Small Plumbing Job

Hi,
I've a small plumbing job to do over the weekend - fitting an outside tap.
I intend to T off the 15mm cold supply that comes from the main stop tap in the house under the kitchen sink and then feeds the cold water tank in the loft, my T is about 3 foot along this pipe from the main stop tap.
I was thinking of putting a service valve in between where I put the T and where the pipe goes up the boxing in the corner of the kitchen, about 12 inches from this T
This would mean that in future if I want to work on the cold water from this T back to the main stop tap I could just turn the new service valve and not have to drain the cold tank in the loft.
I've got to run a cold supply into the utility for the Washing machine at some future point.
IE
STOP TAP | T | VALVE | TANK
Does this make sense ?
Now coming to my quandary, do I put this new valve in with the flow arrow going with the flow or, since I really want it to stop the flow coming back down the pipe do I install it the other way round.
Thanks for any guidance
Steve L.
- Steve Lowe - E-Mail : snipped-for-privacy@usa.net - Before Replying Remove .NO.SPAM - UK Resident although my e-mail address is usa.net
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It goes in the direction of the normal flow. When shut off, it will work equally well in either direction.
You might consider siting it so that the kitchen tap still works with the rest of the house turned off.
--
*If a thing is worth doing, wouldn't it have been done already?

Dave Plowman snipped-for-privacy@argonet.co.uk London SW 12
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Thanks for all the replies,
Whilst I'd forgotten that the pipe only goes to the cold tank above the water level , putting the valve where I'd suggested will stop any water in the pipe from putting in a appearance when I do future plumbing.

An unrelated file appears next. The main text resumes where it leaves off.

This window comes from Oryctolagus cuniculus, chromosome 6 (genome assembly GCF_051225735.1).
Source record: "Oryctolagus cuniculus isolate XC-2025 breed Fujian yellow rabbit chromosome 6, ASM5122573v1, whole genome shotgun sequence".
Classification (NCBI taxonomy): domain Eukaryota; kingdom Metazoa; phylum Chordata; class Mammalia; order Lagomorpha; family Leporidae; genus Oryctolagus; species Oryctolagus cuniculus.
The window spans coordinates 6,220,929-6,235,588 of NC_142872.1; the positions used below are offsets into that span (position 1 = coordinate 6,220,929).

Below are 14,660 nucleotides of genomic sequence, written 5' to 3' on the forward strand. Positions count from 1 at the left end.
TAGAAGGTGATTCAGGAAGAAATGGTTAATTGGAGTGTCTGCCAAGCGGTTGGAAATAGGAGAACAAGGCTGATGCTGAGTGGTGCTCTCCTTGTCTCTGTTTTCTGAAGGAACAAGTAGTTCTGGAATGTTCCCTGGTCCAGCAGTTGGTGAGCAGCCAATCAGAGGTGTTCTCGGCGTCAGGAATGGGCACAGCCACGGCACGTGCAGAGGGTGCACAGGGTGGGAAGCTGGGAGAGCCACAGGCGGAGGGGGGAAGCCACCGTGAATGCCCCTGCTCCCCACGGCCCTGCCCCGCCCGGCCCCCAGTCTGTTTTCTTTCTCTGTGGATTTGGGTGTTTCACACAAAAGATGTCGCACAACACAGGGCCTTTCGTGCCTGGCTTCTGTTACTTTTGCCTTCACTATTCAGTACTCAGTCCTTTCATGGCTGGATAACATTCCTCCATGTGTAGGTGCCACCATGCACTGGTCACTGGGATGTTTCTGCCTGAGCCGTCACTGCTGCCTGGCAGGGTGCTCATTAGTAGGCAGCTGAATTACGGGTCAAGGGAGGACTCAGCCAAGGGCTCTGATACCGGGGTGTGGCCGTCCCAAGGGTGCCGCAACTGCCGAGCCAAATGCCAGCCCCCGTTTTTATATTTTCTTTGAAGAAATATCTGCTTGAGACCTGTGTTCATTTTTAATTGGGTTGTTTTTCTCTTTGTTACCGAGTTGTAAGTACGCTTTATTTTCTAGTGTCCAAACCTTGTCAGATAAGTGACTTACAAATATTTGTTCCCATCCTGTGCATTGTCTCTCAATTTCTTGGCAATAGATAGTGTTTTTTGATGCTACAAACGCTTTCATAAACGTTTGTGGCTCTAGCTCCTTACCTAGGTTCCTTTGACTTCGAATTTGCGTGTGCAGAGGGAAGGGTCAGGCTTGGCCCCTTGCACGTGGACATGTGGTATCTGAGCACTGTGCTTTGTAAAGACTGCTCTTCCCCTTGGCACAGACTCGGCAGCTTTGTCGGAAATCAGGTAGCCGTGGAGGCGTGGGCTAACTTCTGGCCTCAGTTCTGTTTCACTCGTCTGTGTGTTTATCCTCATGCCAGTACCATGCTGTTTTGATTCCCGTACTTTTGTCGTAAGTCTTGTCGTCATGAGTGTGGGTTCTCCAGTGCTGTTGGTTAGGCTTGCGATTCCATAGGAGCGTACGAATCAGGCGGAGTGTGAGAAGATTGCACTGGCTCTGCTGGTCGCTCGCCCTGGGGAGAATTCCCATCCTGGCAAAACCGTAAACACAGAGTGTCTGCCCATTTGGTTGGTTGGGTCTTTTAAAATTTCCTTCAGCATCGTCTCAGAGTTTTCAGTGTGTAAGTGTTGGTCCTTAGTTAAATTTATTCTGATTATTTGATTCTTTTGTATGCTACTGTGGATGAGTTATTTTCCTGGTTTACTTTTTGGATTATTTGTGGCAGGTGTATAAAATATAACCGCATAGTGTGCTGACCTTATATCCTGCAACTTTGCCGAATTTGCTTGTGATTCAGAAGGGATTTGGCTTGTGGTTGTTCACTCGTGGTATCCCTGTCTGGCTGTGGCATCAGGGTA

The outside tap has a in built one way valve to comply with the water bye laws.
Thanks for confirming that it doesn't really matter which way the valve goes.
Regards and thanks for the pointers.
Steve L.
On Thu, 10 Jul 2003 22:12:45 +0100 Dave Plowman

- Steve Lowe - E-Mail : snipped-for-privacy@usa.net - Before Replying Remove .NO.SPAM - UK Resident although my e-mail address is usa.net
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I don't understand your problem! Presumably the feed is into the *top* of your cold storage tank via a ball valve? So if you do break into the cold feed above the main stop-tap (as you will have to to insert your tee) the cold water tank won't suddenly empty itself! [You may spill a pipeful but *not* a tankful].
Having said that, it's a good idea to have an isolating valve close to each tap or cistern - so that you can easily change tap washers without having to turn off the whole house supply.
Roger
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Have a look through this:
http://www.readersdigest.co.uk/diy/webpages/316_317.htm
--
BigWallop

http://basecuritysystems.no-ip.com
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Hi Steve,
Water taps with inbuilt check valves should only be used on existing outside tap installations, to replace an existing tap that has no check valve or to replace an existing defective tap. On new installations, water regs require that a separate double check valve be installed inside the thermal envelope of the house. The service valve should be fitted in the line to the tap so that it only isolates the tap. The if the pipe is going through a cavity wall, it should pass through a pipe sleeve sealed at both ends.
The ideal installation is.
1. Tee into the mains pressure cold water at a convenient point.
2. Fit service valve, prefererebly full bore lever operated. Any time you want to, you can just turn it with the lever, you haven't got go and find a screw driver, handy if its an emergency.
3. Fit double check valve.
4. Put a sleeve of 22mm copper or 19mm overflow pipe through the wall.
5. Take the 15mm through the sleeve to the outside.
6. Fit the outside tap (with no check valve)
7. Seal both ends of sleeve.
Bill
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Hi Steve,
Regarding service valves with arrows.
If you install a service valve the wrong way round, you will not notice any difference. It does not effect the flow. It may work perfectly well for the whole of its working life. However... If you look down each end of the service valve, you will see that the ball mechanism has been pressed in from one end. The reason for the arrow is so that it gets installed in such a way that when it is turned off, the pressure of the water holding it is holding back has a tendency to push the ball into the seating. If a valve was part of a duff batch, and was installed the wrong way round, the water pressure would have a tendency to pop the ball away from its seating and it wouldn't be a service valve any more :-)
Bill
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